A crisis in credit markets deepened on Sunday as a cluster of funds that own mortgage bonds sought to sell billions in assets to meet investor redemptions, sparking pleas for government intervention.
The sales included at least $1.25 billion of securities being listed by the AlphaCentric Income Opportunities Fund on Sunday, according to people with knowledge of the sales. It sought buyers for a swath of bonds backed primarily by private-label mortgages as it sought to raise cash, said the people, who asked not to be identified discussing the private offerings. The fund plunged 17% on Friday, bringing its total decline for the week to 31%.
“The coronavirus has resulted in severe market dislocations and liquidity issues for most segments of the bond market,” AlphaCentric’s Jerry Szilagyi said in an emailed statement on Sunday. “The Fund is not immune to these dislocations” and “like many other funds, is moving expeditiously to address the unprecedented market conditions.”
The best way to obtain favorable prices is to offer a wider range of securities for bid, Szilagyi said. He declined to discuss the amount of securities the fund put up for sale.
Funds that buy up bonds of all kinds -- from debt of America’s largest corporations to securities backed by mortgages -- have struggled with record investor withdrawals amid choppy trading conditions in fixed-income markets. The rush to unload mortgage-backed securities signals that a credit meltdown that began with corporate bonds is spreading to other corners of the market.
Real estate billionaire Tom Barrack said on Sunday that the U.S. commercial-mortgage market is on the brink of collapse and predicted a “domino effect” of catastrophic economic consequences if banks and the government don’t take prompt action. The chief executive officer of Colony Capital Inc. warned in a white paper of a chain reaction of margin calls, mass foreclosures, evictions and, potentially, bank failures due to the pandemic.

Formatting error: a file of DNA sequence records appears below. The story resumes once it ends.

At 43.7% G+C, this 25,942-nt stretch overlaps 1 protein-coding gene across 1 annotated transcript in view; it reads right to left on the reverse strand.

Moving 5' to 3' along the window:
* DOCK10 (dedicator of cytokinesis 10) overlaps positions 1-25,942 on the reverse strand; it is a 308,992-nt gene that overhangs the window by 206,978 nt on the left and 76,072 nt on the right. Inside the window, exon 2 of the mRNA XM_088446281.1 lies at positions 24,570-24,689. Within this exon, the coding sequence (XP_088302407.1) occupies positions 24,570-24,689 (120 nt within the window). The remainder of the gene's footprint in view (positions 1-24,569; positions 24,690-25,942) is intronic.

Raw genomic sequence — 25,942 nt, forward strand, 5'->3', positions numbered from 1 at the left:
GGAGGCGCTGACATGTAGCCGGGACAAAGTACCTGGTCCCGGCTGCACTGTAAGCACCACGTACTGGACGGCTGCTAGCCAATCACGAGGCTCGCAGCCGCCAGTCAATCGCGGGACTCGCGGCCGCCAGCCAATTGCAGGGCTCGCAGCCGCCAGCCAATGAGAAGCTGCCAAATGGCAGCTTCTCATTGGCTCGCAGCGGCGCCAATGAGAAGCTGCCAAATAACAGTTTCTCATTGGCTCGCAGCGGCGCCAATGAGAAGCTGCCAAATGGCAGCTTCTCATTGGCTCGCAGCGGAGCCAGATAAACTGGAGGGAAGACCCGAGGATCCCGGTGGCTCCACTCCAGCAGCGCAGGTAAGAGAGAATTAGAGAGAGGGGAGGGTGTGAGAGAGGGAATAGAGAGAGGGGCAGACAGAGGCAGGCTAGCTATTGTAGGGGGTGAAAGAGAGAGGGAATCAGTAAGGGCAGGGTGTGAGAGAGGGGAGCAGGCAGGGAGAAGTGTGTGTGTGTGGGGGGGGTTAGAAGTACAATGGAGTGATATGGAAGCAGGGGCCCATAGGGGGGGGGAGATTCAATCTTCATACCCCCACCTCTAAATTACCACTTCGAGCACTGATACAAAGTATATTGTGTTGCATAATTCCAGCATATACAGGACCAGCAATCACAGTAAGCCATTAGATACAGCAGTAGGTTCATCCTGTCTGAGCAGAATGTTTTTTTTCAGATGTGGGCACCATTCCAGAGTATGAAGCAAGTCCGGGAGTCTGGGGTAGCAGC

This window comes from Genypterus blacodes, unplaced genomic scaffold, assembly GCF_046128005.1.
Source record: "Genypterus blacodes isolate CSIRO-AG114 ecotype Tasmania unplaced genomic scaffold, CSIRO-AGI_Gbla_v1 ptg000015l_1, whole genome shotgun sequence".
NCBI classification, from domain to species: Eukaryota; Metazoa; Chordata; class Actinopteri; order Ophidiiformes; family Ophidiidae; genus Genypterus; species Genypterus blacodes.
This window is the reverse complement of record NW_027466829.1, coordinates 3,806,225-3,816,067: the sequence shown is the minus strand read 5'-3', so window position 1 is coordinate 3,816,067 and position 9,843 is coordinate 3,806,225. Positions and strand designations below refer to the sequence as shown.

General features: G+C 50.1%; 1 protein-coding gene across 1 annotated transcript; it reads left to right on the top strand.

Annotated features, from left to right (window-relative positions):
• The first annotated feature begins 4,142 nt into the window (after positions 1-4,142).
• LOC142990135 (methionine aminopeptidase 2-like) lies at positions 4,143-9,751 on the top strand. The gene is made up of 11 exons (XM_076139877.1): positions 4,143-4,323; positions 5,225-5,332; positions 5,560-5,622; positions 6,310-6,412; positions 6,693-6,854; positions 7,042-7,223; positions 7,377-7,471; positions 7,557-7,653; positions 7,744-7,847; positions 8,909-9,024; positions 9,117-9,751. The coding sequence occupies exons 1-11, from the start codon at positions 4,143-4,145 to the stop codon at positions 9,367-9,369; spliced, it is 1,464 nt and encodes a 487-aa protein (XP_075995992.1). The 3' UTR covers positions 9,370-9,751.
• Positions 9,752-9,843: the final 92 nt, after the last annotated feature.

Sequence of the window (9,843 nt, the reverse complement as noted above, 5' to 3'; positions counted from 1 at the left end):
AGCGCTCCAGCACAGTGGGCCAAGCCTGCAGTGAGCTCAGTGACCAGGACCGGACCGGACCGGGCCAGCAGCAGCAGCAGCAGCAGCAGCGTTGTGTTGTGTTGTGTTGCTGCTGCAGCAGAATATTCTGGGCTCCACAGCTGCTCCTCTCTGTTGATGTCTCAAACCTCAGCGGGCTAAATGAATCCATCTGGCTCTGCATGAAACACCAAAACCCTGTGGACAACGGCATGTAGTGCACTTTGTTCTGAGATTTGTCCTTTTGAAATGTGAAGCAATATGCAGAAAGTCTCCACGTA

Amid the selling, the Structured Finance Association, an industry group for the asset-backed securities market, asked government leaders on Sunday to step in and help boost liquidity in the market.
In a letter to U.S. Treasury Secretary Steven Mnuchin and Federal Reserve Chairman Jerome Powell, the industry group said that “the future path of the pandemic has significantly disrupted the normal functioning of credit markets.”
The group asked them to “immediately enact a new version of the Term Asset-Backed Securities Loan Facility,” a financial crisis-era program that helped support the issuance of securities backed by consumer and small-business loans. Such a measure, the group said, would help enhance the liquidity and functioning of crucial credit markets.
“We can most likely expect a continuation of price volatility across the bond market spectrum until the panic selling and market uncertainty subsides or government agencies intervene to support the broader fixed-income market,” Szilagyi said in the AlphaCentric statement.
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